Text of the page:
Drinking to mask depression, slipping from social into dependent drinking, hiding their drinking so as to avoid the label of alcoholism – the tales of alcoholic celebrities are not unlike those of anyone else who has battled addiction.
Many celebrities have spoken about the dark days of their own dependency to raise alcohol awareness and show others they are not alone.
Their stories are valuable – if not uncommon. By speaking about facing their demons, celebrities help to break the taboo, silence and shame around addiction, which remains prevalent in society. Only one in four people we asked in a recent survey said they would be open about getting help for an addiction.
By speaking out, alcoholic celebrities, show that wealth, fame and success do not make people immune to addiction. And with mental health issues so often at the heart of addiction, their stories help to show others that they deserve help and can achieve recovery.
Here we take a look at some of the messages held within the alcoholism stories of five celebrities.
In a recent interview that gained a lot of attention on the internet, the actor and comedian Tony Slattery, explored the origin of his alcohol and substance abuse.
The interview, published by The Guardian, said the star of the 90s TV show ‘Whose Line Is It Anyway’ at the height of his career, had a daily diet of 10g of cocaine and drinking two bottles of vodka. Later, he was diagnosed with bipolar disorder. The condition, which used to be known as manic depression, sees people encountering episodes of each depression, which sees them feeling very low and mania, which makes them feel very high and overactive.
In the poignant piece, Tony said there was ‘no question’ his substance misuse was tied to his mental illness.
“Bipolarity often presents itself as something else, like a rash can present as lupus or Lyme disease,” he said.
TV favourite Ant McPartlin spoke out about the dangers of drinking after leaving a second stint in rehab.
He told The Sun he went from a social drinker to alcohol dependency.
He said: “The longer you drink — and I’m talking about decades of drinking — you use it as escapism and a way to change how you feel.
“But alcohol is not the solution. You’ve got to deal with where your unhappiness is.”
Britain’s Got Talent and I’m A Celebrity host Ant’s second rehab stint followed an arrest for drink driving. His employer ITV stuck by him and he has now returned to screens alongside presenting partner Dec.
Loose Women host and former Coronation Street actress Denise Welch is a champion of the message that whatever your age, it is never too late to leave alcohol behind.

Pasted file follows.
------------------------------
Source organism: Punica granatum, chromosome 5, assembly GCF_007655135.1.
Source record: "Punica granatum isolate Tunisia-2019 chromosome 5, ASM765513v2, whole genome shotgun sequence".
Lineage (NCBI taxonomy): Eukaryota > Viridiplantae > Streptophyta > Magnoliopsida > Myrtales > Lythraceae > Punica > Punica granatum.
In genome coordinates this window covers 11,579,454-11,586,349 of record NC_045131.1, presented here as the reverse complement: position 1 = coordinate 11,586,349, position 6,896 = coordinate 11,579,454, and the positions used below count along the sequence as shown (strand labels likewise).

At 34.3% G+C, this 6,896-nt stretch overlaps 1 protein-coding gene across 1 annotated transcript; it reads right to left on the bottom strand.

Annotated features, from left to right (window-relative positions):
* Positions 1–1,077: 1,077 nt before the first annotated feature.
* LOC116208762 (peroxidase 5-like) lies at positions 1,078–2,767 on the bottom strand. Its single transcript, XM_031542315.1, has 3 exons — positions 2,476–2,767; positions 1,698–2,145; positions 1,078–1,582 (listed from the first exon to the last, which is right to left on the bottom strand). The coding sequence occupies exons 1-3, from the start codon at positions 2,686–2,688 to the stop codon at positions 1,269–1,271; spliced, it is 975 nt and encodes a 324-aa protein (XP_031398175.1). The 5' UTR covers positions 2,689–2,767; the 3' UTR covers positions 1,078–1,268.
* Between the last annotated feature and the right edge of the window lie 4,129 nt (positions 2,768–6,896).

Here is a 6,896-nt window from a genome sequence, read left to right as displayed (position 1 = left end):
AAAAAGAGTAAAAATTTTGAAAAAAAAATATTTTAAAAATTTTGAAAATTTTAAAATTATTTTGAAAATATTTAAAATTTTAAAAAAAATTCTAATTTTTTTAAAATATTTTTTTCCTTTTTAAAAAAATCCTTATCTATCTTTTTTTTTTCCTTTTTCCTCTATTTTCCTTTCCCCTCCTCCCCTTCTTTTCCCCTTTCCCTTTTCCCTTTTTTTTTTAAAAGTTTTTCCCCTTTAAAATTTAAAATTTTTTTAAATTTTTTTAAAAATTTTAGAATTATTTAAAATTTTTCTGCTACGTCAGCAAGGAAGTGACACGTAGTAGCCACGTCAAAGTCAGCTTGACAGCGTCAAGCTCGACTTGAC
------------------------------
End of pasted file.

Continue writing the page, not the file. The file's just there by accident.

She has written a book – Staying Sober, Staying Slim, Staying Sane – to show others the lifestyle changes she made to become alcohol-free.
She told The Mirror: “The book is answering questions that people ask me on a daily basis. A lot of people want to make changes in their life, and they think that when they get to a certain age they can’t.
“But I’m the proof in the pudding that whatever age you are, you can turn your life around.
“This is about how I live my life sober.”
Denise has an ongoing battle with clinical depression and has said she used alcohol to ‘self medicate’, but it made things worse.
Hollywood star Ben Affleck spoke openly about his alcoholism on the Today programme, following a 40-day stint in treatment.
He said: “It doesn’t really bother me to talk about alcoholism and being an alcoholic.
“It’s part of my life, something that I deal with. It doesn’t have to subsume my whole identity and be everything but it’s something you have to work at.
“I had a problem and I really wanted to address it. I take some pride in that.”
Actor Simon Pegg has said he is lucky to be alive after a battle with depression and drink. He too drank to help him cope with his emotions.
He told the Guardian he was in a spiral of feeling low and a drinking to feel better and credits rehab with turning things around.
The filming of Mission Impossible III, in which he stars, represents the beginning of what he calls his crisis years.
He said: “When I watch that film back, I can see where I was then, which was fairly lost, and unhappy, and an alcoholic.
“People think junkies and alcoholics are slovenly, unmotivated people. They’re not – they are incredibly organised. They can nip out for a quick shot of whisky and you wouldn’t know they have gone. But eventually, the signs are too obvious.
“I don’t think I would be here now if I hadn’t had help.”